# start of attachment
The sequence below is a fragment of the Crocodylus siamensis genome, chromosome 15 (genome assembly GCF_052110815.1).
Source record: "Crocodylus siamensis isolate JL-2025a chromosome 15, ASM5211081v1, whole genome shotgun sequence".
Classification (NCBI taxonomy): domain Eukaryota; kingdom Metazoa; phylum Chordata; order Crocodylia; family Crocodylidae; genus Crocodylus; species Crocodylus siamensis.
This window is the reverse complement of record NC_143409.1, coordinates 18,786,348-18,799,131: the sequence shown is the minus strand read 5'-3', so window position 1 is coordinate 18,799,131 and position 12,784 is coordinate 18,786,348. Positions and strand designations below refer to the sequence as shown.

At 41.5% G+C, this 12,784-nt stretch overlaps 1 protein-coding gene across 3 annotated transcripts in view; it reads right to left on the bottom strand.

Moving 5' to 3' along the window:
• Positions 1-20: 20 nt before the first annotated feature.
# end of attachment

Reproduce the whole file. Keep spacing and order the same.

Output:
The sequence below is a fragment of the Crocodylus siamensis genome, chromosome 15 (genome assembly GCF_052110815.1).
Source record: "Crocodylus siamensis isolate JL-2025a chromosome 15, ASM5211081v1, whole genome shotgun sequence".
Classification (NCBI taxonomy): domain Eukaryota; kingdom Metazoa; phylum Chordata; order Crocodylia; family Crocodylidae; genus Crocodylus; species Crocodylus siamensis.
This window is the reverse complement of record NC_143409.1, coordinates 18,786,348-18,799,131: the sequence shown is the minus strand read 5'-3', so window position 1 is coordinate 18,799,131 and position 12,784 is coordinate 18,786,348. Positions and strand designations below refer to the sequence as shown.

At 41.5% G+C, this 12,784-nt stretch overlaps 1 protein-coding gene across 3 annotated transcripts in view; it reads right to left on the bottom strand.

Moving 5' to 3' along the window:
• Positions 1-20: 20 nt before the first annotated feature.